Posted by Daniel P Vigilante CPA and Profit Consultants

Some Basic Strategies to Guide Your Financial Planning

Some Basic Strategies to Guide Your Financial Planning


Creating a financially secure life can seem like a daunting task, requiring the skills of a skilled cartographer and GPS programmer. You need to know where you are today and where you want to be in X (any number) years' time. As if this wasn't a big enough lift, you're tasked with figuring out the best way to get here and there without making expensive detours.

We understand! Take a deep breath. Relax your shoulders, and read some of the listed core strategies to help guide your financial planning. It is just a few steps, and it is possible.

It will take years, even decades, to achieve some goals. It's part of the plan! But you also receive an immediate reward: a lot less stress from the moment you dive in to take control of all the financial stuff stressing you out.

9 in 10 adults say nothing makes them more confident than having their finances in order, according to a 2019 survey. This guide is your ticket to joining the happy adults. It will also help you understand the steps financial planners use in financial planning. 

One of the things a financial planner will want to find out is his/her client's personal and financial situation.


Understand the client's personal and financial situation

A CFP (certified financial planner) begins a financial planning process by asking their clients questions designed to help them get a clear idea of who the client is and what they want. Some of the questions you will be asked are qualitative and will lead to a better understanding of your income potential, family relationships, health, values, risk tolerance, goals, needs, priorities, and the current financial plan.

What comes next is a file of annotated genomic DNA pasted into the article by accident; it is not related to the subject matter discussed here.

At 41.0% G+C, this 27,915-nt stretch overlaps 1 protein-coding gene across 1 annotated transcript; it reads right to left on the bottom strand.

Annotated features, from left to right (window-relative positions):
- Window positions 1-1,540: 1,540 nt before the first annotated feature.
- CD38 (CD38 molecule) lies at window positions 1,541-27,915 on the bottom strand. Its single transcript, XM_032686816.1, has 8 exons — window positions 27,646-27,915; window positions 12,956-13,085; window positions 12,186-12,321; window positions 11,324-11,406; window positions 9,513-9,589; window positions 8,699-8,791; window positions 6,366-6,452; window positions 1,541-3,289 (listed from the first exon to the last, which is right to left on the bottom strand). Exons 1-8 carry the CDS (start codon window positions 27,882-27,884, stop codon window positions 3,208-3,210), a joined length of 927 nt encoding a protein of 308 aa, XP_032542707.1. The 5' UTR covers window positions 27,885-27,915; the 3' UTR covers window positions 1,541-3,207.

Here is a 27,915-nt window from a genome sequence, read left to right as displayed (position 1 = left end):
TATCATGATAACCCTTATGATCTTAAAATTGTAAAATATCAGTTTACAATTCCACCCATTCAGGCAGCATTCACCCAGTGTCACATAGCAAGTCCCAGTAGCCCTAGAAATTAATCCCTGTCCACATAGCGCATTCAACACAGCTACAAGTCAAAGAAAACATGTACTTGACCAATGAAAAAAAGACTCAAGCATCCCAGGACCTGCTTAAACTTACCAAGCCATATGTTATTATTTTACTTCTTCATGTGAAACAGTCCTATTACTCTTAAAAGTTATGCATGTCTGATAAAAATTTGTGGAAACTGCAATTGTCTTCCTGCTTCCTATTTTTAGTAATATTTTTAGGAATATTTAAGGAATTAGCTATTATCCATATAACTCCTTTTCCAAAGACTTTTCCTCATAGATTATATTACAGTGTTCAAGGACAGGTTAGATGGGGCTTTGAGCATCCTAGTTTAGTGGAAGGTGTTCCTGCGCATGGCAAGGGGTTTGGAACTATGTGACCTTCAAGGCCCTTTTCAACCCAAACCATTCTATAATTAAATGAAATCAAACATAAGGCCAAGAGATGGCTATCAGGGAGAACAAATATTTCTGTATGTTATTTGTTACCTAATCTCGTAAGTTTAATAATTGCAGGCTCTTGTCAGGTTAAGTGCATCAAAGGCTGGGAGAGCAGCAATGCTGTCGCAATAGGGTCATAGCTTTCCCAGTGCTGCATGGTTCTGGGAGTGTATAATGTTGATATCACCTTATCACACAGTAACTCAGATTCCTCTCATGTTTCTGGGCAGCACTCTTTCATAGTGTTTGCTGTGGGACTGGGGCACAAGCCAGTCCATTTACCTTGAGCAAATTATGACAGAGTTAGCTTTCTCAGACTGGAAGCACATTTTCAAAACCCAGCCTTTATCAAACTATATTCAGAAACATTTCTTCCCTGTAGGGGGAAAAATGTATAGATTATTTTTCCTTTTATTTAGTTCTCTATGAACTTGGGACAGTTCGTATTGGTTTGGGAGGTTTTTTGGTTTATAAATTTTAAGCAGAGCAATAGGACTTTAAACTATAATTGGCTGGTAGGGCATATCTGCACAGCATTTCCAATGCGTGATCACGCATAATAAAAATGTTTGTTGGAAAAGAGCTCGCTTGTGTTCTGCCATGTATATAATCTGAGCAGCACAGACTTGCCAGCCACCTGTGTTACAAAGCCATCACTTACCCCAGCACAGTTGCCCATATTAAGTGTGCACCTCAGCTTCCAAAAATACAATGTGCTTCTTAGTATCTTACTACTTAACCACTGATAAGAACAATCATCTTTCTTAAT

While some of the said questions are quantitative in nature and will lead to a better understanding of expenses, liabilities, cash flow, liquidity, income, savings, assets, taxes, government benefits, and employee benefits, insurance coverage, and client succession plans.

The consultant can ask open-ended questions to find the information needed to start the plan. This information can include a variety of topics, from financial goals to feelings about market risk and retirement goals.

The CFP will also review the client's financial information to ensure that he/she clearly understands where the client stands.

For instance, if you are working on retirement planning, some of the key information you need is your annual income, savings rate, years until proposed retirement, age at which you are eligible for social security or retirement, how much have you saved, how much will you save in the future and the expected rate of return on your investment?

The next step will be to identify certain objectives.


Identification and selection of objectives

A financial planner will use his financial experience to help his client decide his goals. They will ask clarifying questions to help identify these goals. For example, what is your time horizon? Do you want to get there in five, 10, 20, or 30 years? What is your tolerance for risk? Are you prepared to accept relatively high market risk to achieve your investment goals, or will a conservative portfolio be the best option for you?

Together, the financial planner and the client will prioritize the most important goals.

Once that is established, the next step will be to review your course of action.


Analyzing current course of action

The consultant will then review the client's current action plan to see if it guides them towards their financial goals. Otherwise, the consultant will identify alternative courses of action and inform the client of the advantages and disadvantages of each option.

Once that has been established, developing a workable financial plan is next.


Develop financial planning recommendations.

The financial planner selects one or more recommendations that they believe will help meet the client's goals. They assess each recommendation taking into account:

  • What assumptions were made to develop the recommendation?

  • How the recommendation meets the client's objectives.

  • How it fits with other aspects of the client's financial plans.

  • How high is the priority of the recommendation?

  • Whether the recommendation is independent or needs to be implemented together with other recommendations

Then they move on to the next step